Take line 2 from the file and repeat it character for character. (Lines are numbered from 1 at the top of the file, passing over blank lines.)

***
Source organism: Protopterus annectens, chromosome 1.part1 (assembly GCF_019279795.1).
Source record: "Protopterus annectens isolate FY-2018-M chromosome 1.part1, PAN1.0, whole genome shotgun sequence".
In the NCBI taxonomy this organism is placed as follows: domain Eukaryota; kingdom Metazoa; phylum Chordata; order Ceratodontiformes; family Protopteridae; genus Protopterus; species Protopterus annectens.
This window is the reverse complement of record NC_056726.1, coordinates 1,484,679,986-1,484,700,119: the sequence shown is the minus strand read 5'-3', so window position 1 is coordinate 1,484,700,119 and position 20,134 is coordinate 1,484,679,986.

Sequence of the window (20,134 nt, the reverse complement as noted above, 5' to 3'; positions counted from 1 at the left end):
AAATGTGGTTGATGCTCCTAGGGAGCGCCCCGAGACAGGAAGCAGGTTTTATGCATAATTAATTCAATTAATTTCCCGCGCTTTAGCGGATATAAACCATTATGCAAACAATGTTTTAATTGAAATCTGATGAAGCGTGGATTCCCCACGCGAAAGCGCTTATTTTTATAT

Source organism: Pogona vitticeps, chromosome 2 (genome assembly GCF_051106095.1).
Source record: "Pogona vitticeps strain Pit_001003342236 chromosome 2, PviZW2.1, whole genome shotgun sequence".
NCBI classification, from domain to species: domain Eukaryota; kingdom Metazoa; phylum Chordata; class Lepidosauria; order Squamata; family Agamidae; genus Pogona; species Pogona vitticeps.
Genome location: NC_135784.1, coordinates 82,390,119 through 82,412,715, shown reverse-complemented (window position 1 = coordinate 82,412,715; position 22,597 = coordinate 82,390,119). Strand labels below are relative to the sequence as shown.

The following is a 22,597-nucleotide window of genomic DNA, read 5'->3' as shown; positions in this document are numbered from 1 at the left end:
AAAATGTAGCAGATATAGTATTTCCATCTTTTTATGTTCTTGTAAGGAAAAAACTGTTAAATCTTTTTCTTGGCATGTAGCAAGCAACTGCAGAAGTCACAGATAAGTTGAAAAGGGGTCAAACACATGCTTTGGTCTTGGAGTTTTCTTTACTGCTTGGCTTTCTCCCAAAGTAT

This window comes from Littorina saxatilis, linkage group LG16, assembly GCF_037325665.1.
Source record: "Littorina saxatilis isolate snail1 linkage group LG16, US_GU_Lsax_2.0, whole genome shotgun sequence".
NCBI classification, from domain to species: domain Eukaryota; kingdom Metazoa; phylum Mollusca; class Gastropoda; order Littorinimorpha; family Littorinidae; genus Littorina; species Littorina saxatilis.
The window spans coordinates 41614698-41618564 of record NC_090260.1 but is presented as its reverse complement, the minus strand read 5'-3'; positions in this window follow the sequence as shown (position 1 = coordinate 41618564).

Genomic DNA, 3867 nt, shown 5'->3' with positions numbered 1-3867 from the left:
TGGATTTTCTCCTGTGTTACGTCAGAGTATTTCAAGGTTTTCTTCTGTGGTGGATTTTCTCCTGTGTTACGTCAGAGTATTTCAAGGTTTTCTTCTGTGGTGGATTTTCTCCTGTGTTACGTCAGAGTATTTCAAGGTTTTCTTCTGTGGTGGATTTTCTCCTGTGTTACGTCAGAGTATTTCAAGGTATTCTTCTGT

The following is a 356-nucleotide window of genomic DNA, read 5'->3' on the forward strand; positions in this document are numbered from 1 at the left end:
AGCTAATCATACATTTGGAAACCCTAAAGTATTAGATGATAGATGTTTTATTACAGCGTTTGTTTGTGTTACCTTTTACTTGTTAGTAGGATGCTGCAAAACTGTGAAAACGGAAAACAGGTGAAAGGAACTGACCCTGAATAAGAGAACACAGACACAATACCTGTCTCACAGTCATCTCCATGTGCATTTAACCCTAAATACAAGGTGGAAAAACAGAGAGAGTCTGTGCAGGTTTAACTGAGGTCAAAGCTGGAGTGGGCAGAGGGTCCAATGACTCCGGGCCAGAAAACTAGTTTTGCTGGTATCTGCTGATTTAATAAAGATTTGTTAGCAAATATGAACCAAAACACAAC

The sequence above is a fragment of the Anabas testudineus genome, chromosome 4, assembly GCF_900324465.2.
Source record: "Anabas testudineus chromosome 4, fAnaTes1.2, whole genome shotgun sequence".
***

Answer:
Source record: "Protopterus annectens isolate FY-2018-M chromosome 1.part1, PAN1.0, whole genome shotgun sequence".